Article Text

PDF
Original Article
A cross-sectional study examining associations between substance use frequency, problematic use and STIs among youth living with HIV
  1. Kristi E Gamarel1,
  2. Sharon Nichols2,
  3. Christopher W Kahler3,
  4. Andrew O Westfall4,
  5. Michelle A Lally5,6,
  6. Craig M Wilson7
  7. the Adolescent Medicine Trials Network for HIV/AIDS Intervention
  1. 1Department of Health Behavior and Health Education, University of Michigan School of Public Health, Ann Arbor, Michigan, USA
  2. 2Department of Neuroscience, University of California, San Diego, San Diego, CA, USA
  3. 3Center for Alcohol & Addiction Studies and Department of Behavioral and Social Science, Brown University School of Public Health, Providence, Rhode Island, USA
  4. 4Department of Medicine, University of Alabama at Birmingham USA, Birmingham, Alabama, USA
  5. 5Lifespan Hospital System, Providence, Rhode Island, USA
  6. 6Alpert Medical School, Brown University, Providence, Rhode Island, USA
  7. 7Department of Epidemiology, University of Alabama at Birmingham, Birmingham, Alabama, USA
  1. Correspondence to Dr Kristi E Gamarel, Department of Health Behavior and Health Education, School of Public Health, University of Michigan, Ann Arbor, Michigan 48109, USA; kgamarel{at}umich.edu

Abstract

Objectives This study sought to examine the prevalence of STIs and whether substance use frequency and/or problematic use—specifically alcohol, marijuana and other drugs—was associated with having an STI diagnosis among youth living with HIV (YLWH)

Methods A sample of 823 YLWH were recruited at 14 adolescent HIV clinics through the Adolescent Medicine Trials Network for HIV Interventions. Study staff abstracted STI data from medical records for up to 26 weeks prior to participants’ completing a cross-sectional survey including the ASSIST (Alcohol, Smoking and Substance Involvement Screening Test), which measures substance use frequency and consequences.

Results Almost one-third of youth had been diagnosed with an STI (30.5%) at the time of their baseline assessment. In multivariable analyses, those who engaged in weekly or greater marijuana use (adjusted OR (AOR)=10.66, 95% CI: 4.39 to 25.87, P<0.001) had an increased odds of being diagnosed with an STI. Additionally, youth who met alcohol use criteria for moderate (AOR=5.23, 95% CI: 2.50 to 10.93, P<0.001) and high risk (AOR=6.53, 95% CI: 1.20 to 35.68, P<0.05) alcohol use had an increased odds of being diagnosed with an STI compared with low-risk alcohol users.

Conclusions Study findings underscore the need to investigate the role of greater frequency of marijuana use and problematic alcohol use in STI incidence among YLWH. Given the associations between both substance use frequency and problematic use in STI diagnoses among YLWH seen in HIV care settings, clinicians should use validated substance use screening tools which capture both frequencies and consequences in order to identify YLWH who may need further evaluation and treatment.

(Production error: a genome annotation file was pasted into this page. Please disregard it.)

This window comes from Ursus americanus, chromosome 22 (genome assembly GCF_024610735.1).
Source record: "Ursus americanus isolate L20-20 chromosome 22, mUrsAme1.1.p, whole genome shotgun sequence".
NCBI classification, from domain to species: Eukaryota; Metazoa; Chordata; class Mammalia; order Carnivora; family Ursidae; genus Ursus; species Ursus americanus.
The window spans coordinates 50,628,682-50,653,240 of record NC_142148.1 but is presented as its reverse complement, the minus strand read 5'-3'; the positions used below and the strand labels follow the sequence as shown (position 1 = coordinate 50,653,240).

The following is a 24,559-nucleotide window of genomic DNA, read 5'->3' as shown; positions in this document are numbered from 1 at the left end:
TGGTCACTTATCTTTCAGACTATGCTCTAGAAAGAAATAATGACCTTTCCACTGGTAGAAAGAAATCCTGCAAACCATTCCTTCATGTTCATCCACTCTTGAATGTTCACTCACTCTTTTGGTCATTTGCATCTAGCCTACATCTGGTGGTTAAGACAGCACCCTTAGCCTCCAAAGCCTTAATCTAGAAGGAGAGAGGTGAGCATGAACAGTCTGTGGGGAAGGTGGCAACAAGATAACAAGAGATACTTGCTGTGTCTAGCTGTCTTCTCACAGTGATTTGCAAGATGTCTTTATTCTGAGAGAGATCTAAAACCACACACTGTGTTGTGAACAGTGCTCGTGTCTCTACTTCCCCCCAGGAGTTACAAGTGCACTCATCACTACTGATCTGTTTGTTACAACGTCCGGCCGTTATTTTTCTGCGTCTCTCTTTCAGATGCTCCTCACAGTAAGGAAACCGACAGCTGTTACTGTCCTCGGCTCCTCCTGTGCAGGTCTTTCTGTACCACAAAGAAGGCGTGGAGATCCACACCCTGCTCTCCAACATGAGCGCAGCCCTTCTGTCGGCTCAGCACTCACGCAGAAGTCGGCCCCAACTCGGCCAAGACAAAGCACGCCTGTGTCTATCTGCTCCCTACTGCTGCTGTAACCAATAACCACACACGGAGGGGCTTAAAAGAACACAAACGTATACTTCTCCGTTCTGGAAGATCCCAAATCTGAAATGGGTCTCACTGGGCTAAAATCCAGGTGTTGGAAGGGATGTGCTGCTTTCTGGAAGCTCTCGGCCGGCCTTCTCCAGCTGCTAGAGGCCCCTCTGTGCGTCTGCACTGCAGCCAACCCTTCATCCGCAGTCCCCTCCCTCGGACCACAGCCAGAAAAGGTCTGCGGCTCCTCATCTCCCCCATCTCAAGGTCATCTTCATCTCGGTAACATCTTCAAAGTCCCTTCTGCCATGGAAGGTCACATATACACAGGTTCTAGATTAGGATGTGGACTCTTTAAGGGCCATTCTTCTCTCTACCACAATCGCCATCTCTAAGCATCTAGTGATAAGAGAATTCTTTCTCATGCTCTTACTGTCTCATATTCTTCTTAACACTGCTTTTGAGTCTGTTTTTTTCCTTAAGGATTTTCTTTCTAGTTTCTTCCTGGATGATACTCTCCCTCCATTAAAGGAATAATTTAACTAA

• HIV
  • substance misuse
  • adolescent

Statistics from Altmetric.com

Footnotes

  • Handling editor Jackie A Cassell

  • Contributors KEG conceptualised the project, conducted all statistical analyses and wrote the first draft of the manuscript. SN, MAL, CWK and CMW reviewed manuscript drafts and provided feedback. AOW provided consultation on the analyses. All authors contributed to and have approved the final manuscript.

  • Funding This research was supported by The Adolescent Medicine Trials Network for HIV/AIDS Interventions (ATN) from the Eunice Kennedy Shriver National Institutes of Health (U01HD040533 and U01HD040474) through the National Institute of Child Health and Human Development (Kapogiannis, Lee), with supplemental funding from the National Institutes on Drug Abuse (Davenny, Kahana) and Mental Health (Brouwers, Allison). Support was also provided to the first and fifth author by the Providence/Boston Center for AIDS Research (P30AI042853, PI: Cu-Uvin). The study was scientifically reviewed by the ATN’s Behavioral Leadership Group. Network, scientific and logistical support was provided by the ATN Coordinating Center (Wilson, Partlow) at the University of Alabama at Birmingham. Network operations and data management support was provided by the ATN Data and Operations center at Westat (Korelitz, Driver).

  • Competing interests None declared.

  • Patient consent Obtained.

  • Ethics approval All procedures performed in studies involving human participants were in accordance with the ethical standards of the institutional and/or National Research Committee and with the 1964 Helsinki declaration and its later amendments or comparable ethical standards. The University of Alabama, Birmingham Institutional Review Board for Human Use approval number is X060303002.

  • Provenance and peer review Not commissioned; externally peer reviewed.

Request permissions

If you wish to reuse any or all of this article please use the link below which will take you to the Copyright Clearance Center’s RightsLink service. You will be able to get a quick price and instant permission to reuse the content in many different ways.